2. Waah can totally relate right now. Living out of boxes. Also with boxes in and out of my tiny house. As u said we learn to make the most of what we get .

  3. My mami, my cousins and my bhabhi would agree with you wholeheartedly, because they too are fauji wives. Life sure does teach you all so much more than us civilians. Although it looks all glamorous from the outside, you all know so minutely that it is not all fun and games and parties ..but days away from our spouses, changing houses as often as others change their automobiles. And, yet, you people make it into a success story with your courage and your resilience. Take a bow, Ramya! A salute to a brave fauji wife from this civilian!

  4. Oh! tell me about it! I just unpacked half of the boxes. A dozen more is left in the store room somewhere and I don’t think I have the energy to take them out and set up the home. I had written something similar as to ‘Living Out of the Boxes’ hehe. Our life! 🙂

  5. It is a tough life but quite a varied one as you get to live in different places within the country. In some ways I can relate to your feelings on the frequent moves as we too had a similar routine (not as a fauji wife) but simply because we made a decision to move cities and countries as part of our decision to explore work and study opportunities! Now, for the past 10 years grounded in Bangalore and although I miss the joys of travelling, in some ways staying rooted is also a source of relief! Like Vidya says, you can put the experiences down and collate them into a book someday!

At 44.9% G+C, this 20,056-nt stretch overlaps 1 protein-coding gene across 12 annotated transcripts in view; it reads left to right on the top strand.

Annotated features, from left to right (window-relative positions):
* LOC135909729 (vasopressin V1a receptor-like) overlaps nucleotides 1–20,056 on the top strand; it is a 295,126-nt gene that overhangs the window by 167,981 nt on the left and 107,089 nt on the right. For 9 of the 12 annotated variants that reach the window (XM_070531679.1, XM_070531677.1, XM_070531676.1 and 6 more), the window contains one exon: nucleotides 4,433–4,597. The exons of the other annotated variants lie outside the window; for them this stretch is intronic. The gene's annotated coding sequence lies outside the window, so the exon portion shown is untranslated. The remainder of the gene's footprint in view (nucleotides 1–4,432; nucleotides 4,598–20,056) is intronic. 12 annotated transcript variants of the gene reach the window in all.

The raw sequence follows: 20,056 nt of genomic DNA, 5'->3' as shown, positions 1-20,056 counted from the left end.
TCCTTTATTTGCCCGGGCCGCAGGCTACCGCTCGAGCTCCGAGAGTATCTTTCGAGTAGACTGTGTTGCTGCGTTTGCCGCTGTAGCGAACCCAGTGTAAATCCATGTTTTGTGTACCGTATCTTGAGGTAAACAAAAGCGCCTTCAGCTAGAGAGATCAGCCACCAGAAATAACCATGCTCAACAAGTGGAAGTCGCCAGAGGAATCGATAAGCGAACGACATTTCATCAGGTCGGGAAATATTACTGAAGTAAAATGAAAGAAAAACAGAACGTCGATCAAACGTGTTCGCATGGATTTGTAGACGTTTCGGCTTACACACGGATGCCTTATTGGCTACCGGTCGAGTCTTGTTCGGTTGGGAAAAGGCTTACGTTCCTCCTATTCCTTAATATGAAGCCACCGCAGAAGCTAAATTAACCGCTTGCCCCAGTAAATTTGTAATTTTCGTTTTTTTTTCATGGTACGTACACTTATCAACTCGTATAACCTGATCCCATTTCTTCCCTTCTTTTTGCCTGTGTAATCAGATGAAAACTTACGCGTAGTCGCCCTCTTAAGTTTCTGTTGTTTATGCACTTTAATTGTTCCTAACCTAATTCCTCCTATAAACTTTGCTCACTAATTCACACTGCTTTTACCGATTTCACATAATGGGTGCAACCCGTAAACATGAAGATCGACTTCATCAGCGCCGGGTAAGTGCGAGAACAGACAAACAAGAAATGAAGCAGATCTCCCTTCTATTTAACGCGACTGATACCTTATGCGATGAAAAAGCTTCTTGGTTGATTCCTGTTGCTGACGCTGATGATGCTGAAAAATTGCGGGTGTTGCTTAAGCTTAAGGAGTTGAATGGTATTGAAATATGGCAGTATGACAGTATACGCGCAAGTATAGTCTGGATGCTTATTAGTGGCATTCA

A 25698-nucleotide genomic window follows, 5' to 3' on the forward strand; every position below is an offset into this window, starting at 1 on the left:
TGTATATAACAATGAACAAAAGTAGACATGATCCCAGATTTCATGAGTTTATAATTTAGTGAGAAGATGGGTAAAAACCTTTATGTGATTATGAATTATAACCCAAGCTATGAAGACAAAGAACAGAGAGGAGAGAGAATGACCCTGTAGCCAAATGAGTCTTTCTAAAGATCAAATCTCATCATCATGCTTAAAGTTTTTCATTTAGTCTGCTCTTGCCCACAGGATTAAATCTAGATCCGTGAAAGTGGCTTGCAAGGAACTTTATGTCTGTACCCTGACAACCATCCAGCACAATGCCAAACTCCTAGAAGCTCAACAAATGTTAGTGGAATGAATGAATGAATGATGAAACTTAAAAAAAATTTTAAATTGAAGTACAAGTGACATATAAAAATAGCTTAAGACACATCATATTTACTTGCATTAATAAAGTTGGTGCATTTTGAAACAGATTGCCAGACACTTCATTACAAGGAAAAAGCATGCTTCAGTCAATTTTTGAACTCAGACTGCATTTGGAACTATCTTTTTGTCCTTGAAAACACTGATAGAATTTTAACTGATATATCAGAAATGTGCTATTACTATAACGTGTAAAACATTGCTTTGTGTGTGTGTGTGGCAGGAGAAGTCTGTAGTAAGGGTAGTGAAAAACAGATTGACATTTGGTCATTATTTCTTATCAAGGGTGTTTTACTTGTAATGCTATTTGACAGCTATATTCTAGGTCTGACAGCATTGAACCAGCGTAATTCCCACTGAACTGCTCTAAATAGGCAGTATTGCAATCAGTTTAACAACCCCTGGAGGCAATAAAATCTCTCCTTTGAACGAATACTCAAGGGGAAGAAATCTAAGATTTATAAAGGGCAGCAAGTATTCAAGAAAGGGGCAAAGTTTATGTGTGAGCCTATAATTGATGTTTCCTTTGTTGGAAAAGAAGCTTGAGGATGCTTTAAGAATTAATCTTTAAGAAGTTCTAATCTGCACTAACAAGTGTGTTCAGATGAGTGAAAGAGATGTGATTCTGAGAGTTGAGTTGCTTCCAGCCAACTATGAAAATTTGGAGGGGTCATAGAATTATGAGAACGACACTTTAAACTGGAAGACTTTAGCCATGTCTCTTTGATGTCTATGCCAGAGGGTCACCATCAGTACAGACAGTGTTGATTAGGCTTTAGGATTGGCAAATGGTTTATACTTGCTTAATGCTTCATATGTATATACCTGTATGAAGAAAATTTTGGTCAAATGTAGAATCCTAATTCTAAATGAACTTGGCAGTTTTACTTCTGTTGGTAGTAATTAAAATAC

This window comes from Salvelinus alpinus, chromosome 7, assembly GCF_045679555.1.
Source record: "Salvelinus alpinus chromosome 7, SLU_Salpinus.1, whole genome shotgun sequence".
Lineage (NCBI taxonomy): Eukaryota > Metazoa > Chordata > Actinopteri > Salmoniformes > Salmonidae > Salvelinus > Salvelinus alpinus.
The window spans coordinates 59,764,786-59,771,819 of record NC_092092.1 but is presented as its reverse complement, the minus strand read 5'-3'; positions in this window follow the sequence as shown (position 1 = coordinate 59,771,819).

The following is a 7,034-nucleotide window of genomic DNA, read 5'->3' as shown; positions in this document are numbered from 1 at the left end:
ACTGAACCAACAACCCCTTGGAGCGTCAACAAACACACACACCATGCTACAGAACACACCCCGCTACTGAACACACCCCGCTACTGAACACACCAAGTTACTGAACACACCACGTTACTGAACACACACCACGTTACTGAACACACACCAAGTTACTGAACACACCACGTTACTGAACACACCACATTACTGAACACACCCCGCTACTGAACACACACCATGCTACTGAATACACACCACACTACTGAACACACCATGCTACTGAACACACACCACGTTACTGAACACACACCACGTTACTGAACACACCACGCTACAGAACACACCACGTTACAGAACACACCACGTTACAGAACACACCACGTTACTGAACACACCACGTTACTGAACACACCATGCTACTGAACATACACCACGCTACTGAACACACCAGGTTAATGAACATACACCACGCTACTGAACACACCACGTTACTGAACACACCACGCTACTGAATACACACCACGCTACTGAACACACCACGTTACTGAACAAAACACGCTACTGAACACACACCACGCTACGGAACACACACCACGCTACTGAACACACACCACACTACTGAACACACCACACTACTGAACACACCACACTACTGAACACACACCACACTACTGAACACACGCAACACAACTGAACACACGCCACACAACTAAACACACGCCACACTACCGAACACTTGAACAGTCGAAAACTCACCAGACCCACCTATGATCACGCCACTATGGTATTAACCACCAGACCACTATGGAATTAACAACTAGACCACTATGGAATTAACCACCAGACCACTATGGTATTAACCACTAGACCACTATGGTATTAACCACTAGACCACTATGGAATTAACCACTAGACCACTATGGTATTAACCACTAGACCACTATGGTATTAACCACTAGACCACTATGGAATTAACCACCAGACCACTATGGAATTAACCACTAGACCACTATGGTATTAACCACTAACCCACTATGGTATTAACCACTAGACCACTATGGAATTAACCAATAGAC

6. Life of an army wife is never easy. But is also filled with adventure. Along with packing every two years they have to take care of army associations and cultural programs too. Mingling and making new friends. I used to watch my mom do all of that. You are truly living an exciting and fun filled life.

  7. Ramya, I have been there, done that for 22 years. My husband took voluntary retirement from Indian Navy in 2008 after completing 22 years in the service. There was a time when we moved house 5 times in a year; my parents place, mess, transit , C type accommodation to B type etc … I have left a part of my soul in all the places I have stayed in 🙂 Lovely post. Brought back memories.

  8. I’m always in awe of the people who are on a constant move. And it comes with its own set of pros and cons… moving cities, knowing new people, changing schools, getting to know the culture of every city.. all these things excite me.. but at the same time, fear of packing and unpacking is always there… loved your nuances Ramya..

    Cheers

  9. I have some army wives for friends and I know how hard it is for them to be constantly on the move. I associate those large trunks with a family from the army moving in or out. And I love the ease with which they settle down and make a place their own.

  10. I have a lot of respect for peeps who move so often as I am in the same boat; albeit not the armed forces one!! I live on rent too and the fixing up of a new place to my comfort is such a challenege; its taken me 4 months in this present new abode and things are still not 100% done.